3. Florida 17, South Carolina 16, 2006: Talk about a surreal setting. Steve Spurrier was back at the Swamp ... but wearing different colors and standing on the opposing sideline. His Gamecocks outplayed the No. 6 Gators most of the day. South Carolina had a chance to win it at the end, but Jarvis Moss blocked Ryan Succop’s 48-yard field goal attempt as time expired to save the Gators. It was his second blocked kick of the game and the third by Florida. The Gators would go on to win their first of two national titles under Urban Meyer.

4. Tennessee 34, Florida 32, 2001: The game was pushed back to the end of the season because of the 9/11 terrorist attacks. Florida was No. 2 and Tennessee No. 5. The Vols, who hadn’t won in the Swamp since the 1970s, got a career-high 226 yards rushing from Travis Stephens and survived a two-point conversion pass attempt in the end zone at the end of the game to put themselves in prime position to play for the national championship. They couldn’t make it stand up, though, and were upset the next week by LSU in the SEC championship game.

5. LSU 28, Florida 24, 2007: The black-and-blue game of the decade, for sure. The Tigers and Gators went at it in one of the hardest-hitting, most physical games you’ll ever see. Three different times, Tim Tebow led the Gators to 10-point leads over the No. 1-ranked Tigers. But LSU coach Les Miles kept gambling on fourth down, and the Tigers -- namely Jacob Hester -- kept converting. Hester had two fourth-down conversions on the game-winning drive and scored the go-ahead touchdown on a third-and-goal play.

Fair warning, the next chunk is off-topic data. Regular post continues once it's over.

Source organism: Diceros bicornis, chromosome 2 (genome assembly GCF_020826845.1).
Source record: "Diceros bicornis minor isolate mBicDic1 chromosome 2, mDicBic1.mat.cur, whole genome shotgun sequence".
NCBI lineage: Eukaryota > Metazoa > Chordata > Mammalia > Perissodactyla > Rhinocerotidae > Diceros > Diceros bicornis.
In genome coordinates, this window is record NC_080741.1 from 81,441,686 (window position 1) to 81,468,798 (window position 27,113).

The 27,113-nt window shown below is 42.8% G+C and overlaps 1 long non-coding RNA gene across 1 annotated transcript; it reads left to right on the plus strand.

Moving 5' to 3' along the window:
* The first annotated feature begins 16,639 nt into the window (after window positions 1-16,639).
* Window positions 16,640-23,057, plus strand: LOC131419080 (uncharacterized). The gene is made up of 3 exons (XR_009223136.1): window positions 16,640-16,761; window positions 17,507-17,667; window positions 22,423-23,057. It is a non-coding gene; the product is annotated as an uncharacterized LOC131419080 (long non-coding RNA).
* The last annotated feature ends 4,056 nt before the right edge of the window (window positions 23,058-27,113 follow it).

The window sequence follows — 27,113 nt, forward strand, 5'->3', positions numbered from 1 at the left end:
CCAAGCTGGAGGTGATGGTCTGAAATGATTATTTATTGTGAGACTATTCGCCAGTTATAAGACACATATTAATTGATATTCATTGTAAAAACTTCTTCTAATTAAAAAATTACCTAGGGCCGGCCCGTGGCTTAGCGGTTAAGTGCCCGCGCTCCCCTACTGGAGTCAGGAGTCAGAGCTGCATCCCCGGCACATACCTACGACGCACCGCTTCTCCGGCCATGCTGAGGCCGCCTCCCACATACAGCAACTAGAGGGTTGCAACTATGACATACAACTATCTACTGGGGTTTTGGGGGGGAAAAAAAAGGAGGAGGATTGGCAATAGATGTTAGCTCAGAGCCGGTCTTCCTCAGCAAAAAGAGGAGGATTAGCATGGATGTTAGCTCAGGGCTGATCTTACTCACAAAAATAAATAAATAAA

6. Arkansas 71, Kentucky 63 (7 OT), 2003: It was the longest game in NCAA history, taking nearly five hours to play. The Hogs prevailed in the seventh overtime when DeCori Birmingham scored on a 25-yard touchdown run. They then stopped the Wildcats on fourth down.

7. Ole Miss 31, Florida 30, 2008: It’s the game that led to “The Promise” from Tim Tebow, and it’s also the last game the Gators lost before reeling off 22 straight victories. The Rebels shocked the No. 4 Gators in the Swamp. Jevan Snead passed for two touchdowns and ran for another, and Kentrell Lockett blocked an extra point attempt late in the fourth quarter. But the clincher came with 40 seconds to play when the Rebels stopped Tebow on fourth down and less than a yard from the Ole Miss 32. Tebow was hit in the backfield and never made it back to the line of scrimmage.

8. Georgia 24, Auburn 21, 2002: Auburn and Georgia have specialized in playing thrilling games over the years, but the 2002 contest was one of the best. The Bulldogs won it with 1:25 left to play when David Greene hit a leaping Michael Johnson with a 19-yard touchdown pass on a fourth-and-15 play to clinch the Eastern Division title. The Bulldogs went on to win their first SEC title in 20 years.

9. Kentucky 43, LSU 37 (3 OT), 2007: In one of the biggest wins in Kentucky history, the Wildcats took down the No. 1 Tigers in Lexington, settling off a wild celebration in the Bluegrass. Quarterback Andre Woodson threw a 7-yard touchdown pass to Steve Johnson in the third overtime, and LSU couldn’t answer on its possession. Charles Scott was stopped on fourth-and-2 by Kentucky’s Braxton Kelley, sealing the Wildcats’ first victory over a No. 1 team since 1964.

10. Alabama 12, Tennessee 10, 2009: Terrence Cody made more than a few big plays during his two seasons at Alabama, but nothing compares to his blocked field goal as time expired to save the Crimson Tide against the Vols. It was Cody’s second blocked field goal of the day, and he ripped off his helmet and went racing across the field in celebration afterward. Alabama seemingly had the game under control, but Tennessee drove for a late touchdown and then recovered an onsides kick to move into position. The Crimson Tide prevailed without scoring a touchdown. Leigh Tiffin kicked four field goals, including a 50-yarder and 49-yarder.